There is so much to keep track of these days. There is the crash in oil prices. The terror in Paris. The political drama in Greece. The unexpected decline in interest rates. Inflation expectations. The QE program in Europe. The Fed’s next move. China’s new stock market. The global economy. And of course, there is the state of the earnings season.
But this morning, I’d like to take a moment to step back from the news flow and the blinking screens to talk about investing strategy. More specifically I’d like to talk about the idea of investor expectations.
It’s that time of year again. Time to assess how your portfolio performed in 2014 and to decide if there are any adjustments needed for the new calendar year. But here’s the problem. The vast majority of investors and a great many investment professionals go about this task the wrong way.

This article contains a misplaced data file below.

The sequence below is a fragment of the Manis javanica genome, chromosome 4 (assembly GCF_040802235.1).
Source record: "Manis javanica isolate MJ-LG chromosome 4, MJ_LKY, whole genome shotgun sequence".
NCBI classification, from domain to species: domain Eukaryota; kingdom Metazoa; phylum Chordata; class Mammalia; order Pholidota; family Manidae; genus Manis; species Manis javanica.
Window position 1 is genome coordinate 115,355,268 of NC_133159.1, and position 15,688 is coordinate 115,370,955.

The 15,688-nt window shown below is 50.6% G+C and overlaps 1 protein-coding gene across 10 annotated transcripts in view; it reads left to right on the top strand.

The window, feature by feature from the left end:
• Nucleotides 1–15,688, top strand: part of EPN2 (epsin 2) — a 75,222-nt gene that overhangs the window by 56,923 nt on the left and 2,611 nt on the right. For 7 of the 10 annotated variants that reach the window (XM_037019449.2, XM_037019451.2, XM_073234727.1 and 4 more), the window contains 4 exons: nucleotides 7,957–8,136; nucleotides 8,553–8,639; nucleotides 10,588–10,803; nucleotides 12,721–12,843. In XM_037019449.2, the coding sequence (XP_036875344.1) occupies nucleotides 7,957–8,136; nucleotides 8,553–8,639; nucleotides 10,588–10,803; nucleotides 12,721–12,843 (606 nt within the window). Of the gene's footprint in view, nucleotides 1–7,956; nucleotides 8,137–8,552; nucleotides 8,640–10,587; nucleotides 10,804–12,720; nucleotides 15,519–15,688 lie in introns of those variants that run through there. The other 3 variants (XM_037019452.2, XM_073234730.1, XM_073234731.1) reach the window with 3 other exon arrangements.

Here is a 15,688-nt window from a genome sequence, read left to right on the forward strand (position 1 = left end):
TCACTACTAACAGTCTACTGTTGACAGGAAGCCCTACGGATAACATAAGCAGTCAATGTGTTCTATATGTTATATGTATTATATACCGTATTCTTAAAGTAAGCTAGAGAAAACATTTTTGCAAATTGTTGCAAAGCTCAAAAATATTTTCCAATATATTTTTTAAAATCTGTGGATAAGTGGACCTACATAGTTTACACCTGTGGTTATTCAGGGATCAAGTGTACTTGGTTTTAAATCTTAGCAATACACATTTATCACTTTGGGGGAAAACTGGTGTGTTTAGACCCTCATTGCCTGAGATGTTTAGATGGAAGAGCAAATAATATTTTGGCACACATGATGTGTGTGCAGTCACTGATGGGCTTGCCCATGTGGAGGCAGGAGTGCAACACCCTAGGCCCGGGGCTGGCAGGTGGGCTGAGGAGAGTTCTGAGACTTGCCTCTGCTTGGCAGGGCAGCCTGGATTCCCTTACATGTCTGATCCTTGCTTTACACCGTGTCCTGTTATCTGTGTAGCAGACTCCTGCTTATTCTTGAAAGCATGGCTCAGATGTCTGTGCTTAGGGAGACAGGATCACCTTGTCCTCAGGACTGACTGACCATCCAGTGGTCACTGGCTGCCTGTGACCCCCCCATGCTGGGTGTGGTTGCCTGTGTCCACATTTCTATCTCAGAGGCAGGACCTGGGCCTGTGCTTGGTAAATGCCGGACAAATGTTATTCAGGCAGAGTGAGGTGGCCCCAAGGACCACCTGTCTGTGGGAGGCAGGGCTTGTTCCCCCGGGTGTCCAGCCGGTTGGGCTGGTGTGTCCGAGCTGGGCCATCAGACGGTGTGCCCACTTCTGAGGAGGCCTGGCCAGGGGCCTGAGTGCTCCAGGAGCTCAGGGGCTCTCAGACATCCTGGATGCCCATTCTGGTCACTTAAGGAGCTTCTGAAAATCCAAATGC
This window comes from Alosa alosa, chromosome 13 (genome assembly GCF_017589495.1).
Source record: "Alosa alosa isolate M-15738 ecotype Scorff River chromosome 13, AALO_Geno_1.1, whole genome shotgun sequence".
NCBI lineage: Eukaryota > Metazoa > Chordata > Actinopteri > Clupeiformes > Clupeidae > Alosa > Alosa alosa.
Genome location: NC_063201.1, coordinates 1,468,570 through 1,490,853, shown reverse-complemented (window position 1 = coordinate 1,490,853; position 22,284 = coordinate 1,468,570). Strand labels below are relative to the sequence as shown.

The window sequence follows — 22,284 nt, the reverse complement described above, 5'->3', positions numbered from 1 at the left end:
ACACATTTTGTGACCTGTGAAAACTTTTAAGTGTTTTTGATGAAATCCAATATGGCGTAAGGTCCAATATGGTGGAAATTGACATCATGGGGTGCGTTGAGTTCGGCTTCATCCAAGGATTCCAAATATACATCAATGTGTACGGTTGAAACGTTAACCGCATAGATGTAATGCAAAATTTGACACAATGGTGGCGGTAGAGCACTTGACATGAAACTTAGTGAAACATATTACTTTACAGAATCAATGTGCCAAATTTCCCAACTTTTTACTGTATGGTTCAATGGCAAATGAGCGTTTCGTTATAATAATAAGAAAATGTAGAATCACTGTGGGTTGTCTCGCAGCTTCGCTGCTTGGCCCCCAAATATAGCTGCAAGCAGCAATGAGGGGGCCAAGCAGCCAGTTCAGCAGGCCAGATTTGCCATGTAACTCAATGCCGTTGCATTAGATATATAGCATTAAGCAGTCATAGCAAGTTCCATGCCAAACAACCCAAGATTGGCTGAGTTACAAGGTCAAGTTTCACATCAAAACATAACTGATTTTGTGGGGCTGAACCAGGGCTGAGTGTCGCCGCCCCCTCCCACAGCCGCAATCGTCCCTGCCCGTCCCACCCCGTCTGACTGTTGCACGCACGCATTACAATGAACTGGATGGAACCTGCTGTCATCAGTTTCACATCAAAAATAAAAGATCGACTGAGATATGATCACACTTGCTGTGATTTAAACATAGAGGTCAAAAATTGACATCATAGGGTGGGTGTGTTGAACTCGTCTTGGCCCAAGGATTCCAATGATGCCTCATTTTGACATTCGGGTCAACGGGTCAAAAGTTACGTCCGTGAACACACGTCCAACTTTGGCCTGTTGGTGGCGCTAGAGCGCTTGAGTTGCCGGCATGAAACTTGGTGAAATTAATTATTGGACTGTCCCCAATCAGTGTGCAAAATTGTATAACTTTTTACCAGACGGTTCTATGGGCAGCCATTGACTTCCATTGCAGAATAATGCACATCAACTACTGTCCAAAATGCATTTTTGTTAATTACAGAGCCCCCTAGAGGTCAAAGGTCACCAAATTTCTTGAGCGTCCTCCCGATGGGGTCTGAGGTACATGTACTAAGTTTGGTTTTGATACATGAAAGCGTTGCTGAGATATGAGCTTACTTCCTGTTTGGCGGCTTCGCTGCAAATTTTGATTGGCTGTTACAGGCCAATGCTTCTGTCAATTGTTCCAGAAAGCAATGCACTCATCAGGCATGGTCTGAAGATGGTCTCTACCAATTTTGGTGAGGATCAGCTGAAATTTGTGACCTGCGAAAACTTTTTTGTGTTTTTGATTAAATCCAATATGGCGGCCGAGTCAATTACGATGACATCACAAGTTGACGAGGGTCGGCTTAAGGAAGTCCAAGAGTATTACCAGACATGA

What’s Your Number?
Ask yourself, how do you review the performance of your investments? Is there a certain number you are looking for each year? If so, have you done your homework and do you know if that number is achievable on a long-term basis? Have you studied up on the historical returns of stocks, bonds, gold, real estate, etc.?
Or do you compare your returns to the popular indices such as the S&P 500, the Dow, or the Russell 2000? And if you do, should you be? For example, if you have a diversified portfolio, is it really appropriate to compare your holdings in stocks, bonds, commodities, emerging markets, etc. to a single index?